[LMB] Things I Don't Like In Movies [OT:] (was: cardboard characters)

Nick Pilon npilon at gmail.com
Thu, 19 Aug 2004 22:48:15 -0300

On Thu, 19 Aug 2004 17:21:50 -0500, Padget, Scott R
<scott.r.padget at boeing.com> wrote:
> It bothers me more when such things happen in a book or movie which purports
> to be of a genre which does not normally allow such things, or when it's done
> in a way which violates the usual conventions.  This is why I'm unimpressed
> by a lot of "cross-genre" work in general--and especially SF, fantasies, and
> mysteries written by people from outside those realms.  These fields have
> *lots* of different (and not always mutually compatible) sets of standard
> tropes, with skilled authors who can use a few phrases to show an experienced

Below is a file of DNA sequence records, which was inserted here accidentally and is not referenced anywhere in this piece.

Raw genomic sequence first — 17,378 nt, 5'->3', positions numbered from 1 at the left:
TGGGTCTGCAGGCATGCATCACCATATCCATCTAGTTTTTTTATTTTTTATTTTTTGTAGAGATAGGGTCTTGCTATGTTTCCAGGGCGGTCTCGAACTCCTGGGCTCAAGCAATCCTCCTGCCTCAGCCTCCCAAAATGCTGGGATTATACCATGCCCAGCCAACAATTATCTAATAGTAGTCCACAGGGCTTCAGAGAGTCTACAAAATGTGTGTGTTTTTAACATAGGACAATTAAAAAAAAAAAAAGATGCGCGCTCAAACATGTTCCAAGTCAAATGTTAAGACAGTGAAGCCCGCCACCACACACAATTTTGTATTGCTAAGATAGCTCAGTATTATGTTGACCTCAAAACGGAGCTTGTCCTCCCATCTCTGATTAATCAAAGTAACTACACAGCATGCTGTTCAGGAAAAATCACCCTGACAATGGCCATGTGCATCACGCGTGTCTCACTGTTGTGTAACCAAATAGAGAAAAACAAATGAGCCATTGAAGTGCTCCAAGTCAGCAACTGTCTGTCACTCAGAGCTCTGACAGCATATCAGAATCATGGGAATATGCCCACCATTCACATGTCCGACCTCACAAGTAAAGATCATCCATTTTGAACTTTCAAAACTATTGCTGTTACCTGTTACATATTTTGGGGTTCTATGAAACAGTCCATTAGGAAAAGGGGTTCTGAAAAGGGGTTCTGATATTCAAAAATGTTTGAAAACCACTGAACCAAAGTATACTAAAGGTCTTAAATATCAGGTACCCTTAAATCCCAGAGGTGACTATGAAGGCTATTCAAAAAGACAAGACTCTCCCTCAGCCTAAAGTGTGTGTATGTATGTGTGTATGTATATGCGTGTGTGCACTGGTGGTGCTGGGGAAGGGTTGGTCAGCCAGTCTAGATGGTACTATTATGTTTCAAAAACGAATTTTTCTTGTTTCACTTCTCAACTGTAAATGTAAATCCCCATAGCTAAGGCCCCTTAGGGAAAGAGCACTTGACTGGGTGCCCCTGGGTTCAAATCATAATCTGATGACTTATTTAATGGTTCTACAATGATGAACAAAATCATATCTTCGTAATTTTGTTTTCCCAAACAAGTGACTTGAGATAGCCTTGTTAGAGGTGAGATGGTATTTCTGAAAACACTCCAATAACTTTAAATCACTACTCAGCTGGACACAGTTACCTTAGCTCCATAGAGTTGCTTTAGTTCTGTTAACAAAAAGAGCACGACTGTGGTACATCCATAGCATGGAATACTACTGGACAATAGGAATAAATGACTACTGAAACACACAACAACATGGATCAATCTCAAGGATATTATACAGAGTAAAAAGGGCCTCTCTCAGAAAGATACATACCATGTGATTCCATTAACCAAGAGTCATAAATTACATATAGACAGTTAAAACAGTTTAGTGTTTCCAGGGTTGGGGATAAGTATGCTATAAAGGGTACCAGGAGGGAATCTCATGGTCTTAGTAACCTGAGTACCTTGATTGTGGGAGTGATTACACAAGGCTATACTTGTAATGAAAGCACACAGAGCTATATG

> reader exactly which (if any) sets of tropes to expect.  But many of the
> "outside" authors don't understand those tropes and their conventional use,
> and thus violate them with no warning and for no apparent reason.

I feel compelled to chime in and agree with Scott here. What's really
important when it comes to unbelievable stuff like this is two things:

1) Using it in a way that's appropriate to the genre.

2) Pulling it off convincingly.

I know I don't give a damn about the space dogfights in the original
Star Wars movies, even though they Just Don't Work Like That. They
make for good cinema, and they fit the genre. The problem is when
things show up out-of-genre or are done in a way that's not
convincing. Most of the stuff in the Matrix sequels fails test #2 - it
was about as convincing as your average video game, which is to say,
not at all.

However, this is just for action stuff. ;) You still need to have good
characterization and plot to make it a Good Movie.

-Nick Pilon